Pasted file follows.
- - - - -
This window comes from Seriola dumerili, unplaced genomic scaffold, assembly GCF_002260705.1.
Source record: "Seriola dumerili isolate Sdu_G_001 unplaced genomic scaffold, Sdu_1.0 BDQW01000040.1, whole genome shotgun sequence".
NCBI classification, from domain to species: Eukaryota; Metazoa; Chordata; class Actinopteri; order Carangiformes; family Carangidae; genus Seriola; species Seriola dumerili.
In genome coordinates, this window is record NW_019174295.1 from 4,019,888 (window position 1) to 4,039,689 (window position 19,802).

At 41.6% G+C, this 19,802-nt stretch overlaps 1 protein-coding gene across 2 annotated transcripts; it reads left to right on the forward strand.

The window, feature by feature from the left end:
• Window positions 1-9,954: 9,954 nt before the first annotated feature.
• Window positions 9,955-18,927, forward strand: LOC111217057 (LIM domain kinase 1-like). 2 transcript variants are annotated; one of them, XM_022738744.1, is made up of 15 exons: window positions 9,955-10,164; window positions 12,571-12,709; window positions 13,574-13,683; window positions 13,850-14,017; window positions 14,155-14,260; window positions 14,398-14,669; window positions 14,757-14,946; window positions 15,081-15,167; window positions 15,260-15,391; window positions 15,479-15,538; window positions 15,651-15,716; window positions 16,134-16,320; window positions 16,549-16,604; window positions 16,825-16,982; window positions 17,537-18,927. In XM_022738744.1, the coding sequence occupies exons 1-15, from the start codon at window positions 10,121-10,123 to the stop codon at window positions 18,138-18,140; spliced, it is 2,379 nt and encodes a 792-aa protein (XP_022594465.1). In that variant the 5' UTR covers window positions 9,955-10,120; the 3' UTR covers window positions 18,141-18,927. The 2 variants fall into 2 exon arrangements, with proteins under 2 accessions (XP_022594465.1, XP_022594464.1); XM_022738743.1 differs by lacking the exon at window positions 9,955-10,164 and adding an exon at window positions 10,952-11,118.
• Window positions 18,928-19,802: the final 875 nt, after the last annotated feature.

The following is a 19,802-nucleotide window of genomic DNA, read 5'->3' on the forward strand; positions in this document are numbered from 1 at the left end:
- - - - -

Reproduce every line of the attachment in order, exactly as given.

This window comes from Seriola dumerili, unplaced genomic scaffold, assembly GCF_002260705.1.
Source record: "Seriola dumerili isolate Sdu_G_001 unplaced genomic scaffold, Sdu_1.0 BDQW01000040.1, whole genome shotgun sequence".
NCBI classification, from domain to species: Eukaryota; Metazoa; Chordata; class Actinopteri; order Carangiformes; family Carangidae; genus Seriola; species Seriola dumerili.
In genome coordinates, this window is record NW_019174295.1 from 4,019,888 (window position 1) to 4,039,689 (window position 19,802).

At 41.6% G+C, this 19,802-nt stretch overlaps 1 protein-coding gene across 2 annotated transcripts; it reads left to right on the forward strand.

The window, feature by feature from the left end:
• Window positions 1-9,954: 9,954 nt before the first annotated feature.
• Window positions 9,955-18,927, forward strand: LOC111217057 (LIM domain kinase 1-like). 2 transcript variants are annotated; one of them, XM_022738744.1, is made up of 15 exons: window positions 9,955-10,164; window positions 12,571-12,709; window positions 13,574-13,683; window positions 13,850-14,017; window positions 14,155-14,260; window positions 14,398-14,669; window positions 14,757-14,946; window positions 15,081-15,167; window positions 15,260-15,391; window positions 15,479-15,538; window positions 15,651-15,716; window positions 16,134-16,320; window positions 16,549-16,604; window positions 16,825-16,982; window positions 17,537-18,927. In XM_022738744.1, the coding sequence occupies exons 1-15, from the start codon at window positions 10,121-10,123 to the stop codon at window positions 18,138-18,140; spliced, it is 2,379 nt and encodes a 792-aa protein (XP_022594465.1). In that variant the 5' UTR covers window positions 9,955-10,120; the 3' UTR covers window positions 18,141-18,927. The 2 variants fall into 2 exon arrangements, with proteins under 2 accessions (XP_022594465.1, XP_022594464.1); XM_022738743.1 differs by lacking the exon at window positions 9,955-10,164 and adding an exon at window positions 10,952-11,118.
• Window positions 18,928-19,802: the final 875 nt, after the last annotated feature.

The following is a 19,802-nucleotide window of genomic DNA, read 5'->3' on the forward strand; positions in this document are numbered from 1 at the left end: